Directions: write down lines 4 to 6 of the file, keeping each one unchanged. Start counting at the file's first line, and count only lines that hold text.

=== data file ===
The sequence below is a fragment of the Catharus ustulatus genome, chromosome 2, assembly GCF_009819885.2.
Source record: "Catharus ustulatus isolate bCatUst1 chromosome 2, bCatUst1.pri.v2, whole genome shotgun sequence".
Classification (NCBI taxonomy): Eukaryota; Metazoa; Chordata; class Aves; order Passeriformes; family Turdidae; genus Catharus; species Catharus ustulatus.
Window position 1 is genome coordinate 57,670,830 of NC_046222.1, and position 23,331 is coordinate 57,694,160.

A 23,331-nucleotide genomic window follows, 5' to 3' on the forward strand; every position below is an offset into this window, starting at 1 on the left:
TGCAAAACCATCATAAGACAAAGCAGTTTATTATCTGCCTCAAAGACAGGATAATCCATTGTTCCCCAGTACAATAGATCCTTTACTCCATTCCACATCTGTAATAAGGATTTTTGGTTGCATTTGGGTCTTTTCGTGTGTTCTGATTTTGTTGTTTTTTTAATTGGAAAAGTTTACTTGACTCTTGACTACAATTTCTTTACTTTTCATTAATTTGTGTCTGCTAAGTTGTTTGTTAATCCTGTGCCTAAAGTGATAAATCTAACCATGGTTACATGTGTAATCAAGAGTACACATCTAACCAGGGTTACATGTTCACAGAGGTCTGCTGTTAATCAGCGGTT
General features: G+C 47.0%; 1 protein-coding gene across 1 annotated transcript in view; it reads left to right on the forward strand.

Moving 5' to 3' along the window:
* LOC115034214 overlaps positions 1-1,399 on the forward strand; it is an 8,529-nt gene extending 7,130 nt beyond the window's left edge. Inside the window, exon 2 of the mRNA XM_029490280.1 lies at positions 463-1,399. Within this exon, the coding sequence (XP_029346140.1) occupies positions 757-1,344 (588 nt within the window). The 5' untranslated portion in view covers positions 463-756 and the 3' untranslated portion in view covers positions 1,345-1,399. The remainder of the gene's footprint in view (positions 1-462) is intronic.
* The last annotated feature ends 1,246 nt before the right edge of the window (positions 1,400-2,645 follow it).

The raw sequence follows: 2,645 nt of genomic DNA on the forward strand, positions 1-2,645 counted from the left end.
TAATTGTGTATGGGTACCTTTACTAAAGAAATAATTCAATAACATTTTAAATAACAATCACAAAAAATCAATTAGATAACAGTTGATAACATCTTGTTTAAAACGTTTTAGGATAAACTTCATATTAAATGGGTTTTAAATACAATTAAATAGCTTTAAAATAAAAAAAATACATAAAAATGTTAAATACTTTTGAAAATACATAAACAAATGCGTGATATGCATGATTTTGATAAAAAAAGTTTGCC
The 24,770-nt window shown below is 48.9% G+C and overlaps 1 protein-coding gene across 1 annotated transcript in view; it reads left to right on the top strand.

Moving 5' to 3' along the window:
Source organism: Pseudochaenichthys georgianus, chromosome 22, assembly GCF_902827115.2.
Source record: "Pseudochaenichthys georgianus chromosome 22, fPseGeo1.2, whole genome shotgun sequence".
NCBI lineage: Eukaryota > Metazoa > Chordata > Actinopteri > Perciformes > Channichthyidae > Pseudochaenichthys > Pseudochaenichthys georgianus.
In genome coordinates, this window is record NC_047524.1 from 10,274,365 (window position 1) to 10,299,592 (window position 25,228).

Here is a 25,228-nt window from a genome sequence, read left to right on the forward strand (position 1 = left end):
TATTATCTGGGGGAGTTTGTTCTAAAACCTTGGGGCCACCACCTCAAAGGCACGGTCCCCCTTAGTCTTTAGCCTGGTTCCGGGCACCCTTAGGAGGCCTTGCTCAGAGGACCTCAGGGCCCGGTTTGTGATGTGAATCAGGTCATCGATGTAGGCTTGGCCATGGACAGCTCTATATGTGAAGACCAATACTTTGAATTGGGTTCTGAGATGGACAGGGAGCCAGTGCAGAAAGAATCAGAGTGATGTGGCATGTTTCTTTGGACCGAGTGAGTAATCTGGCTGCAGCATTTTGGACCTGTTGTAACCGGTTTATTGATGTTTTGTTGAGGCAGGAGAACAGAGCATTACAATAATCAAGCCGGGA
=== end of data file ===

Window position 1 is genome coordinate 57,670,830 of NC_046222.1, and position 23,331 is coordinate 57,694,160.

A 23,331-nucleotide genomic window follows, 5' to 3' on the forward strand; every position below is an offset into this window, starting at 1 on the left:
TGCAAAACCATCATAAGACAAAGCAGTTTATTATCTGCCTCAAAGACAGGATAATCCATTGTTCCCCAGTACAATAGATCCTTTACTCCATTCCACATCTGTAATAAGGATTTTTGGTTGCATTTGGGTCTTTTCGTGTGTTCTGATTTTGTTGTTTTTTTAATTGGAAAAGTTTACTTGACTCTTGACTACAATTTCTTTACTTTTCATTAATTTGTGTCTGCTAAGTTGTTTGTTAATCCTGTGCCTAAAGTGATAAATCTAACCATGGTTACATGTGTAATCAAGAGTACACATCTAACCAGGGTTACATGTTCACAGAGGTCTGCTGTTAATCAGCGGTT